The Entrepreneur: Jamie Waller, Firestarters
Having sold previous companies JBW Group and Hito for more than £40m, Young Gun Waller has built a £13m fund to invest in "everyday businesses"
Founder: Jamie Waller
Company: Firestarters Investment Fund
Description in one line: An investment venture building company with a focus on early stage businesses
Previous companies: JWB Group and Hito. Both sold in 2016 and 2017.
Describe your business model and what makes your business unique:
- Firestarters is an investment fund for entrepreneurial businesses, run by an entrepreneur and not a banker
- Firestarters is not looking for the next Facebook or Twitter; it’s looking to invest in good standard everyday businesses
- The Firestarters investment fund of £13 million is Waller’s own hard earned cash
What is your greatest business achievement to date?
Building two businesses from scratch and selling them for over £40m.
What numbers do you look at every day in your business?
Now, I’m looking at other business’ key performance indicators and P&L.
For me it’s all about a business’ ability to forecast correctly that makes a good investment. I don’t want to see forecast growth of 45% that is never achieved.
I want to see low double digit growth that is over achieved.
To what extent does your business trade internationally and what are your plans?
The investments made are into domestic and international trading companies. It makes sense to have a split of geographical regions for risk management purposes.
Describe your growth funding path:
Firestarter is an early stage venture fund with 100% funding from me.
We do however take on debt to fund deal costs and re-finance some equity from time to time. Over the next few years we do expect to take on further funding and investment to form a larger fund.
What technology has made the biggest difference to your business?
Docusign.com – I can sign non-disclosure agreements, Head of Terms and even Share Purchase Agreements from anywhere in the world and avoid mountains of paper. I love it.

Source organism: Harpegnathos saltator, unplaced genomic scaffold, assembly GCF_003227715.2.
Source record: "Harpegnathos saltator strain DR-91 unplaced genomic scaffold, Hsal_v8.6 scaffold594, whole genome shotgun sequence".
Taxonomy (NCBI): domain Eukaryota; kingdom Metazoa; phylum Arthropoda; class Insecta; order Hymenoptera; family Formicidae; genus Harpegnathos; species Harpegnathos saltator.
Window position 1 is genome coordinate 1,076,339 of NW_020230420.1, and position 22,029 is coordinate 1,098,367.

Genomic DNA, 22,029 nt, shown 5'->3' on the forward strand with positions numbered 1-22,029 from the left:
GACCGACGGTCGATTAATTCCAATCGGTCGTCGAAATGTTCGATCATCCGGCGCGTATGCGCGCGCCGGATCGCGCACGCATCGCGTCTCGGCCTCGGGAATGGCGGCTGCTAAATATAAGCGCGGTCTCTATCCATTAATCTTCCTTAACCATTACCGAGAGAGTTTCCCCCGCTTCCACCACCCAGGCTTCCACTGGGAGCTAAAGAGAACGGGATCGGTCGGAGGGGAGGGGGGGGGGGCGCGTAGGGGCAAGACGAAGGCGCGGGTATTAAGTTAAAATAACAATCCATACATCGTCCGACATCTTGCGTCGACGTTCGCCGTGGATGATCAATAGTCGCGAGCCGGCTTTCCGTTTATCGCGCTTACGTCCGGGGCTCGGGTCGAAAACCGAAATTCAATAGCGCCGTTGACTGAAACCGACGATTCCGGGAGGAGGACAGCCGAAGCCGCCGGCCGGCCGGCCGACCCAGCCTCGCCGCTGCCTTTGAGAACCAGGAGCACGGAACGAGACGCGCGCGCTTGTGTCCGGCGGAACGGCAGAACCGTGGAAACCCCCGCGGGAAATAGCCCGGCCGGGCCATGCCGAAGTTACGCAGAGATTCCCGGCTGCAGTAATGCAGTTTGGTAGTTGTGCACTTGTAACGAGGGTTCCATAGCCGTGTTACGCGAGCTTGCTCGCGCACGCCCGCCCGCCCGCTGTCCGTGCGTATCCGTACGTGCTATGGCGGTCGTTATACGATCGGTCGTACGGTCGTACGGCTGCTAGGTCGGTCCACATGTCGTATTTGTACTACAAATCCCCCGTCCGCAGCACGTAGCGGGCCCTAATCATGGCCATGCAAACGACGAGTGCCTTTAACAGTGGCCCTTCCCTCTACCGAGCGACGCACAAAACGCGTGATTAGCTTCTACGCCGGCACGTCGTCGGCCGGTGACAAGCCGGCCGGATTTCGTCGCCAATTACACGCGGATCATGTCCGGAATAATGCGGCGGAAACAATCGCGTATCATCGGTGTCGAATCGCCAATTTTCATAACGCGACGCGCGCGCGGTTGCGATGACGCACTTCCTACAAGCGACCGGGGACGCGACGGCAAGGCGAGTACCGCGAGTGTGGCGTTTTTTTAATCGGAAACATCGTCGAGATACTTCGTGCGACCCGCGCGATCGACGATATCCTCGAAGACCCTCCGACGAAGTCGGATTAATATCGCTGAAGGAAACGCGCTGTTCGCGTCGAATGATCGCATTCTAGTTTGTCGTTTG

Where would you like your business to be in three years?
I would like to have invested the current fund fully and be in the process of investing fund number two.
What is the hardest thing you have ever done in business?
Swapping out most of my senior team as the company outgrew them. It’s difficult to remove those people that were there when it all started. It’s necessary though.
What was your biggest business mistake?
I don’t have one. Mistakes are just bumps in the road for me and if you learn by them they should not be feared.
Piece of Red Tape that hampers growth most:
None. I am supportive of the Conservative government and their business focused strategies.
What is the most common serious mistake you see entrepreneurs make?
Overvaluing their businesses when seeking early stage investment.
Even if they do get some initial money the requirement for them to perform like a superhero is too great and normally kills the business.
How will your market look in three years?
Brexit may reduce the deal flow but that’s not a bad thing. A new leadership race in government will affect the stock market and probably delay a market correction further.
That’s not good for those like me that are trying to get cash working in many different investments.
What is the single most important piece of advice you would offer to a less experienced entrepreneur?
Keep going. It takes grit and determination to succeed.
My yacht in Mallorca.
Executive education or learn it on the job?
I learnt on the job but enhanced that learning with a course at Cranfield School of Business and Stanford University. These were great courses and were worth every penny.
What would make you a better leader?
More time to dedicate to the business. However, I have a wife and two small children so time needs to be divided carefully.
What one thing do you wish you’d known when you started?
If you don’t measure it, it does not get done. KPI’s are king.
One business app and one personal app you can’t do without:
For business: I listen to Jonathan Moules’ Start Up Stories
For person: I use the app Coffee Break Spanish
Good to Great: Why some companies make the leap…and others don’t by Jim Collins.
Learn more about Waller’s business success story here.